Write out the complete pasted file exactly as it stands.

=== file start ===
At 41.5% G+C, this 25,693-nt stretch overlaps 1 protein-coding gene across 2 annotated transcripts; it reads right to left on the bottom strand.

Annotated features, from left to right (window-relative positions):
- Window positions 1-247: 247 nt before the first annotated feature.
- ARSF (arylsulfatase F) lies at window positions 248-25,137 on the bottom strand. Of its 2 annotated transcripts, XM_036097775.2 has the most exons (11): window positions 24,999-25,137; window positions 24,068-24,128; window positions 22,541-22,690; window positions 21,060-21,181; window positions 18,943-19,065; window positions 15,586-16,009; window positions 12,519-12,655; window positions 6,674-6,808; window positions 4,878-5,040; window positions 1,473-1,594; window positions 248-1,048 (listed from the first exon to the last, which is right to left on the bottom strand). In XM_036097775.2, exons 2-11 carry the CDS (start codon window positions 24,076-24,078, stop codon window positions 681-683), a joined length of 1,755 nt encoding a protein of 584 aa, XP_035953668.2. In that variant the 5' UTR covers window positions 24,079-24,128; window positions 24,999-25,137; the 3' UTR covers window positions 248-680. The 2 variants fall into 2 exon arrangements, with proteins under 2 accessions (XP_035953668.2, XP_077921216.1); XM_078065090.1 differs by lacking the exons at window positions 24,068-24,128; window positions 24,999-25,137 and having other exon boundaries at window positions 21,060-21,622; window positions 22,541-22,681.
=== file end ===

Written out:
At 41.5% G+C, this 25,693-nt stretch overlaps 1 protein-coding gene across 2 annotated transcripts; it reads right to left on the bottom strand.

Annotated features, from left to right (window-relative positions):
- Window positions 1-247: 247 nt before the first annotated feature.
- ARSF (arylsulfatase F) lies at window positions 248-25,137 on the bottom strand. Of its 2 annotated transcripts, XM_036097775.2 has the most exons (11): window positions 24,999-25,137; window positions 24,068-24,128; window positions 22,541-22,690; window positions 21,060-21,181; window positions 18,943-19,065; window positions 15,586-16,009; window positions 12,519-12,655; window positions 6,674-6,808; window positions 4,878-5,040; window positions 1,473-1,594; window positions 248-1,048 (listed from the first exon to the last, which is right to left on the bottom strand). In XM_036097775.2, exons 2-11 carry the CDS (start codon window positions 24,076-24,078, stop codon window positions 681-683), a joined length of 1,755 nt encoding a protein of 584 aa, XP_035953668.2. In that variant the 5' UTR covers window positions 24,079-24,128; window positions 24,999-25,137; the 3' UTR covers window positions 248-680. The 2 variants fall into 2 exon arrangements, with proteins under 2 accessions (XP_035953668.2, XP_077921216.1); XM_078065090.1 differs by lacking the exons at window positions 24,068-24,128; window positions 24,999-25,137 and having other exon boundaries at window positions 21,060-21,622; window positions 22,541-22,681.